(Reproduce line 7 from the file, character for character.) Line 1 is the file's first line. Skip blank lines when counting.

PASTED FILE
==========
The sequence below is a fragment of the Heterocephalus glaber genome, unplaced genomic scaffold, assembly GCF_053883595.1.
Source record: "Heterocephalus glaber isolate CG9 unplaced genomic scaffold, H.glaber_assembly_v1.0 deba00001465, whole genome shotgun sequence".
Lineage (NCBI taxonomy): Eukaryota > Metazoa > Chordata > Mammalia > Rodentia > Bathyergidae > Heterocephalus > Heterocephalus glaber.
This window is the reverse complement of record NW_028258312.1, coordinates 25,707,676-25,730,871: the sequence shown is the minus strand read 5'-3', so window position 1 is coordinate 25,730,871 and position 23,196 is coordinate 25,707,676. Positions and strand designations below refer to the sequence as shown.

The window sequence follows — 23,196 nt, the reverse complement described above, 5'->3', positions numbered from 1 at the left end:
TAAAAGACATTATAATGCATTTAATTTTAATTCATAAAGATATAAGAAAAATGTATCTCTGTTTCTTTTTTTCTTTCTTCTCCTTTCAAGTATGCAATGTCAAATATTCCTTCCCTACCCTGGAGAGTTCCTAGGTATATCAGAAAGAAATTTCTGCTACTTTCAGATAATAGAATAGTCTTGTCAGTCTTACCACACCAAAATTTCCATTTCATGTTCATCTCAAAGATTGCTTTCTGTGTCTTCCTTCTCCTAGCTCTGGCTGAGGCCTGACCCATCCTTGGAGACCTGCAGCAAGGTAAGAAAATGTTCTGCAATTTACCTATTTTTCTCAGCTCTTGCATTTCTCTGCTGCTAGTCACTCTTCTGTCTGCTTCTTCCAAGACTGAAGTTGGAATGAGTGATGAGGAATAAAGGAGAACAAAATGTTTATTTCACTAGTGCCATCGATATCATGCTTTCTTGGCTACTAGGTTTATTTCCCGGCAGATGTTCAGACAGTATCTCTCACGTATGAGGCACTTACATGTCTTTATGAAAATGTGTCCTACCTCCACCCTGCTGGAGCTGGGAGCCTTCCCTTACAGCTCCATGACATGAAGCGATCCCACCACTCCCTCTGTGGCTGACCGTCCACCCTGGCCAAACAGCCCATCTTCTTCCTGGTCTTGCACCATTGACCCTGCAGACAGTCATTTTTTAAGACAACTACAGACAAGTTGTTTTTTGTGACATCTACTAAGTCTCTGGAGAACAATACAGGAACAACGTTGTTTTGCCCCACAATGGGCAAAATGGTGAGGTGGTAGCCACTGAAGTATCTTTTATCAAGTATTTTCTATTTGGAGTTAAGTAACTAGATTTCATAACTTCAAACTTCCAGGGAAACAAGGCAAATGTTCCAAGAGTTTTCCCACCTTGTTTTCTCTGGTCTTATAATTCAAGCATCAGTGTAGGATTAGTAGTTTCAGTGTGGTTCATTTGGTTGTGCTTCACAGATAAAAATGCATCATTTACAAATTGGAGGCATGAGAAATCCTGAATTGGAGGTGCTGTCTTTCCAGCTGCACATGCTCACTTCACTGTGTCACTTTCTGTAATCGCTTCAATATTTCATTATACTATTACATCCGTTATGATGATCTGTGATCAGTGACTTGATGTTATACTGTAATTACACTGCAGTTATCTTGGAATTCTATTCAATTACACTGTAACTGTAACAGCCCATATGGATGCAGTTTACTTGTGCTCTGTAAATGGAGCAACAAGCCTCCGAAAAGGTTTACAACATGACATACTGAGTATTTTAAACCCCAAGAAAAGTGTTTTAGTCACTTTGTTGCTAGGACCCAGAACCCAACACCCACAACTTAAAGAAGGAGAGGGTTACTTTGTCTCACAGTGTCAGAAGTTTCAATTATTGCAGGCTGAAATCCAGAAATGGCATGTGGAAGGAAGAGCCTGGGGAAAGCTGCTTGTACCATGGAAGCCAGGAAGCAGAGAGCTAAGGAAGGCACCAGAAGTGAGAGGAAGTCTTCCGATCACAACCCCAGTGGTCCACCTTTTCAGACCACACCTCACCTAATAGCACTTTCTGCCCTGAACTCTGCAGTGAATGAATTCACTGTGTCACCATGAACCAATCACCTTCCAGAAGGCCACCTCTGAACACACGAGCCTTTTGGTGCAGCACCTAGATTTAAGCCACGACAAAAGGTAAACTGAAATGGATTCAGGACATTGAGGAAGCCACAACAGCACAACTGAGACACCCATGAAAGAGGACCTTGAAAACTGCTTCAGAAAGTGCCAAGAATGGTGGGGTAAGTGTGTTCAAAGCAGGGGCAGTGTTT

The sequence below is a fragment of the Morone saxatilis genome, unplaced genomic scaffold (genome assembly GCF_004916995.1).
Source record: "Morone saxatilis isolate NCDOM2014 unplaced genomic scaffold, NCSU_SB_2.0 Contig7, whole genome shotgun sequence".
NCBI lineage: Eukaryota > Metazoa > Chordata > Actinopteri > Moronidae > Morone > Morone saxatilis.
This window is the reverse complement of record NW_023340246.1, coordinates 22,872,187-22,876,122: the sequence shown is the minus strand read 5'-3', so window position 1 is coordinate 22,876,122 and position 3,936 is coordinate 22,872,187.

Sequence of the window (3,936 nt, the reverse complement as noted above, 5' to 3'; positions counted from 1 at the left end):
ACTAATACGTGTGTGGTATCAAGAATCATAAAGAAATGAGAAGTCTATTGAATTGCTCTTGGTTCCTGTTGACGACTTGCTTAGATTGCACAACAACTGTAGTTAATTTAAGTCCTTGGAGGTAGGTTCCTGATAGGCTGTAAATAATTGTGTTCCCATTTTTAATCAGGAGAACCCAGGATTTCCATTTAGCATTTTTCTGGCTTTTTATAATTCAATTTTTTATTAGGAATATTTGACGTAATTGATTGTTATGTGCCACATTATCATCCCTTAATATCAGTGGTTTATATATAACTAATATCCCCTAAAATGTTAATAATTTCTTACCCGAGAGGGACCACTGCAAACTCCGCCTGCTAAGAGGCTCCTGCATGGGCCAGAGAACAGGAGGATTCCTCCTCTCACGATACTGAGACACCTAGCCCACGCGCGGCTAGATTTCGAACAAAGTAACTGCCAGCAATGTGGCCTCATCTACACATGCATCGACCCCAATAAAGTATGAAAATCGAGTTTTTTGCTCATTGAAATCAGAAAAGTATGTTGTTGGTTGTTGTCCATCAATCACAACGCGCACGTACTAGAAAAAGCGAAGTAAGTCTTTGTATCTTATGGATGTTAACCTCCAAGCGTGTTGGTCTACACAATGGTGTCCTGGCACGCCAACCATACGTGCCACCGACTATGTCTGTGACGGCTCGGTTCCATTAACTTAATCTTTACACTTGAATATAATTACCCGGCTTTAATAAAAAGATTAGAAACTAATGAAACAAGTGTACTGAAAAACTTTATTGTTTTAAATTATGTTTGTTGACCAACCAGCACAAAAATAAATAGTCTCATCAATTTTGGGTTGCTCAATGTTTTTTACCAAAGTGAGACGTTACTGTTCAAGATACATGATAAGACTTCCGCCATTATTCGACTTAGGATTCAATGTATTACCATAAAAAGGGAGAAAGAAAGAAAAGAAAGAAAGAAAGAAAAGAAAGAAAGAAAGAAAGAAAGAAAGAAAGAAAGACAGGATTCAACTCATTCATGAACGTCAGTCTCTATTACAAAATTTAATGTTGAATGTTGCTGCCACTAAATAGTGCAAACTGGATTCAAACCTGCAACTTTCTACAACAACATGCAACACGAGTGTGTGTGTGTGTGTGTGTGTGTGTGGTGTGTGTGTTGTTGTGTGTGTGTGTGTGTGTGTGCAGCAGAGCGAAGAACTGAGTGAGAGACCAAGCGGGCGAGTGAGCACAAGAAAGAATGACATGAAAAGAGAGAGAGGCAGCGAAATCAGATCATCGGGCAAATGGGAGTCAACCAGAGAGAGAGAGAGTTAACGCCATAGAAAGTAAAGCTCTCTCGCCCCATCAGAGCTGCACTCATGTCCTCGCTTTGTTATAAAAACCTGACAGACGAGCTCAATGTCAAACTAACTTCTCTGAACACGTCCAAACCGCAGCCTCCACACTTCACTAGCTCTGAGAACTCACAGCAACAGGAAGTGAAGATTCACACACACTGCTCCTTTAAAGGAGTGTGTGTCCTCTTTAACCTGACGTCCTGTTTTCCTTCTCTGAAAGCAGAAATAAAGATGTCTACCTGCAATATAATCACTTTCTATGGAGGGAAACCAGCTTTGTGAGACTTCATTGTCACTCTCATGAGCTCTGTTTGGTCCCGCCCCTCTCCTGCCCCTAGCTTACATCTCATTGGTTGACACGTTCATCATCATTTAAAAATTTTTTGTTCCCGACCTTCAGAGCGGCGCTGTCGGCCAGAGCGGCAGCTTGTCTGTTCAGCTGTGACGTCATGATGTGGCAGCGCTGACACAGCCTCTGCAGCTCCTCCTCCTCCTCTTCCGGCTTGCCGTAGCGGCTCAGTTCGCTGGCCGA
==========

The sequence below is a fragment of the Morone saxatilis genome, unplaced genomic scaffold (genome assembly GCF_004916995.1).